Category Archives: Caltrans

Blue Cut Fire Map – Updated

New Fire Perimeter map available through InciWeb as of 8/17/2016 at 10:30 pm

I-15 will open to Northbound traffic soon as well – Per Caltrans District 8.

All Railroad traffic is still shut down through the pass. I haven’t heard of what BNSF trackage has been damaged but the Union Pacific line has been damaged at Alray. There is no ETA thus far for reopening. This also delays and/or cancels some Amtrak service as well, such as the Southwest Chief from Los Angeles to Chicago.

Blue Cut Fire and Other Wildfire Information

With all the wildfires propping up lately, it is important to stay on top of the news. Your local newspaper and tv stations should be able to give updated information, but you can also get it directly from the agencies involved. I highly recommend the sites listed below as they can give more detailed information about what is going on and are usually updated regularly.

Geospatial Multi-Agency Coordination (Fire incident mapping) 
http://www.geomac.gov/

Incident Information System (Mapping and Detailed Incident Reports)
http://inciweb.nwcg.gov/

Caltrans Road Conditions
http://www.dot.ca.gov/cgi-bin/roads.cgi

California Highway Patrol  Traffic Incident Information (Gives very detailed reports on how these fires affect roadways)
http://cad.chp.ca.gov/

If you have any websites that you would like to share – Please send us feedback or use the comments for this post.

Blue Cut Fire

Fire Perimeter Map from InciWeb as of 8/17/2016 at 8:22 am

In regards to the current fires in the Cajon Pass, I plan to assess the damage to the highways myself once the area is clear. From what I understand so far, it looks like most of the wooden railing along US 66 / 91 / 395 in the pass may be gone, in addition to the historic Summit Inn restaurant at Cajon Summit. Other structures, not associated with the roadway, have also burned. According to CHP, a railroad bridge in the pass has burned, the Alray UP where former US 66 / 91 / 395 passed below. Please stay clear of the Cajon Pass for the duration of this fire.

DETOURS:

If you need to head north toward I-15 and I-40 near Barstow, I recommend taking I-10 East to State 62 East to State 247 North to Barstow. From there, you will connect with I-15 and I-40 just west of their junction. State 247 is a two lane roadway and may be busier than usual, so use caution.

All other traffic should use State 14 through Santa Clarita and the Antelope Valley to connect with points to the north/west of I-15.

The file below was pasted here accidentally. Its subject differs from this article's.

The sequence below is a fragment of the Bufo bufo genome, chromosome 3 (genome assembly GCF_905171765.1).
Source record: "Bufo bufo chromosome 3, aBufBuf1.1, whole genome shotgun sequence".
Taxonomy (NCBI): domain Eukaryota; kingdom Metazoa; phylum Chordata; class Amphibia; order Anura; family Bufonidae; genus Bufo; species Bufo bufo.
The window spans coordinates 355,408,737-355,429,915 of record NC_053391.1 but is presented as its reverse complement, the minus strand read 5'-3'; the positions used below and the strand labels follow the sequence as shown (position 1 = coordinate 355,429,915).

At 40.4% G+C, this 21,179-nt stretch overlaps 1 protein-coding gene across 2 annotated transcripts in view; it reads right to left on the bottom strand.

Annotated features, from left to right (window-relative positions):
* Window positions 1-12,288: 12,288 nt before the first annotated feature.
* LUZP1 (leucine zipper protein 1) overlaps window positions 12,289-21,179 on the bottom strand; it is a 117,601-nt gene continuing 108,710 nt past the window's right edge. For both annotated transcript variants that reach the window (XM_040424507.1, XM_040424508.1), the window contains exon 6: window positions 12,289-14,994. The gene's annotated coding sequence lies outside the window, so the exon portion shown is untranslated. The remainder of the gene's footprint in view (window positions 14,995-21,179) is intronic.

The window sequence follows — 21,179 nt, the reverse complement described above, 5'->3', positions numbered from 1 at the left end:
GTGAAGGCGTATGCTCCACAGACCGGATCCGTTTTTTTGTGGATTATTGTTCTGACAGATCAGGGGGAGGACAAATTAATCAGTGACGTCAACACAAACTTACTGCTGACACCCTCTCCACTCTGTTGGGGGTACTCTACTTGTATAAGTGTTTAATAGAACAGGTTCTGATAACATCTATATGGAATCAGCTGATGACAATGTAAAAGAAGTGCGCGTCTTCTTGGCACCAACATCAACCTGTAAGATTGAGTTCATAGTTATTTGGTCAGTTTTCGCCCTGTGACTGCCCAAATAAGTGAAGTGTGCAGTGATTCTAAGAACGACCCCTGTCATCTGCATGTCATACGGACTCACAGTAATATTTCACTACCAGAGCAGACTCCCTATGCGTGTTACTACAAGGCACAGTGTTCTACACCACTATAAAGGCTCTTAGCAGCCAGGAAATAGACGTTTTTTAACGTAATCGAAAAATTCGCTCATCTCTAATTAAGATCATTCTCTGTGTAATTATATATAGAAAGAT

Website Updates

Time for a website update!

The first “major” update is an extension of my US 99 tour. I’ve decided to take it north of the Kern River. How far north I have not yet decided, but so far at least as far as Delano to the Tulare County Line. I may push it to Goshen, but we shall see. More photos are necessary as well as more research. Maybe Fresno is in the future, but it will be quite some time away. Right now, I’ve extended the tour two stops north to the Oildale OH, the northern end of the 1933 Bakersfield Bypass.

US 99 in Alhambra, CA

While much of the 1934 Garvey “Superhighway”, former US 60 / US 70 / US 99, has been either built over or completely modified, a small portion remains virtually untouched. In Alhambra, CA, there is a small section of original concrete paving still intact. This section, called Garvey Ave, runs from Ramona Rd to Casuda Canyon Rd.

Looking northerly from Carlos Ave.
Looking northerly from Carlos Ave.
Last intact date stamps on this section, from July 18, 1934 by Jahn and Bressi Contractors.
Last intact date stamps on this section, from July 18, 1934 by Jahn and Bressi Contractors.
Looking southerly from Carlos Ave
Looking southerly from Carlos Ave

At Fremont Ave and Monterey Pass Rd, there are also some grade separations from 1934 that are still intact. These weren’t photographed but videos were made. When I get my video software working again, I will post those.

Website Updates

Over the past week or so, I’ve been working to add more content to the site. Not to avoid completing the existing pages either, just to fill in some gaps. Here are some of the updates:

  • New Website Feature – a new Discussion Forums feature has been added. It is an experiment, so we’ll see where it goes.
  • New SectionCivic Information – These pages give links to every incorporated city in Southern California and give a bit of information about each county as well. The links are finished, but the format is still being worked on.